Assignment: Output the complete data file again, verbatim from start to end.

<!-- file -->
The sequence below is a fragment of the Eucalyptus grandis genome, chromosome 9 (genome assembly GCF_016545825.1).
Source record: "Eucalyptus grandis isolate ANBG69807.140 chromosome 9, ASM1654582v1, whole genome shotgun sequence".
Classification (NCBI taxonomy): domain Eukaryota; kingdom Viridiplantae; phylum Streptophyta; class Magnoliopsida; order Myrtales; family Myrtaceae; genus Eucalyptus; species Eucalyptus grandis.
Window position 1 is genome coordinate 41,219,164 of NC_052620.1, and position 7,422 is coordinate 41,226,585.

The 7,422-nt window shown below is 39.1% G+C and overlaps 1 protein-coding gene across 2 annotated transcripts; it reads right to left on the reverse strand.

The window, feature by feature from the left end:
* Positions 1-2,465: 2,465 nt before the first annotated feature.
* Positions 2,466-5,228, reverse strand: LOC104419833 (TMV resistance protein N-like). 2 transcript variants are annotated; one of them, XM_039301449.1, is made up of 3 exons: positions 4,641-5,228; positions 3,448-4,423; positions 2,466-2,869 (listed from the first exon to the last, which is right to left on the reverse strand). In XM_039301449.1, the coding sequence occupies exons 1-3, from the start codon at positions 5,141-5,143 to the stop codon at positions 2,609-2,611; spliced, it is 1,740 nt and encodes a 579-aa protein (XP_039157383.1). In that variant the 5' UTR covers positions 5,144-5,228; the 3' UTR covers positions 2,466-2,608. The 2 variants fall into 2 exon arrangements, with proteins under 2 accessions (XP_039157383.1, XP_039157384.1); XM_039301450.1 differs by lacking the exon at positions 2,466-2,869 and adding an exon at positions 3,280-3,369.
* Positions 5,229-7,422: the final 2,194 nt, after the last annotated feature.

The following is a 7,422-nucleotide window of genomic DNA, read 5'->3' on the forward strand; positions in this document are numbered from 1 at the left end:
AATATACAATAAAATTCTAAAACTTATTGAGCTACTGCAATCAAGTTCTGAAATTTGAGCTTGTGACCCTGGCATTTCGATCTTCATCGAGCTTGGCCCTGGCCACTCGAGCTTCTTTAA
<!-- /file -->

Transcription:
The sequence below is a fragment of the Eucalyptus grandis genome, chromosome 9 (genome assembly GCF_016545825.1).
Source record: "Eucalyptus grandis isolate ANBG69807.140 chromosome 9, ASM1654582v1, whole genome shotgun sequence".
Classification (NCBI taxonomy): domain Eukaryota; kingdom Viridiplantae; phylum Streptophyta; class Magnoliopsida; order Myrtales; family Myrtaceae; genus Eucalyptus; species Eucalyptus grandis.
Window position 1 is genome coordinate 41,219,164 of NC_052620.1, and position 7,422 is coordinate 41,226,585.

The 7,422-nt window shown below is 39.1% G+C and overlaps 1 protein-coding gene across 2 annotated transcripts; it reads right to left on the reverse strand.

The window, feature by feature from the left end:
* Positions 1-2,465: 2,465 nt before the first annotated feature.
* Positions 2,466-5,228, reverse strand: LOC104419833 (TMV resistance protein N-like). 2 transcript variants are annotated; one of them, XM_039301449.1, is made up of 3 exons: positions 4,641-5,228; positions 3,448-4,423; positions 2,466-2,869 (listed from the first exon to the last, which is right to left on the reverse strand). In XM_039301449.1, the coding sequence occupies exons 1-3, from the start codon at positions 5,141-5,143 to the stop codon at positions 2,609-2,611; spliced, it is 1,740 nt and encodes a 579-aa protein (XP_039157383.1). In that variant the 5' UTR covers positions 5,144-5,228; the 3' UTR covers positions 2,466-2,608. The 2 variants fall into 2 exon arrangements, with proteins under 2 accessions (XP_039157383.1, XP_039157384.1); XM_039301450.1 differs by lacking the exon at positions 2,466-2,869 and adding an exon at positions 3,280-3,369.
* Positions 5,229-7,422: the final 2,194 nt, after the last annotated feature.

The following is a 7,422-nucleotide window of genomic DNA, read 5'->3' on the forward strand; positions in this document are numbered from 1 at the left end:
AATATACAATAAAATTCTAAAACTTATTGAGCTACTGCAATCAAGTTCTGAAATTTGAGCTTGTGACCCTGGCATTTCGATCTTCATCGAGCTTGGCCCTGGCCACTCGAGCTTCTTTAA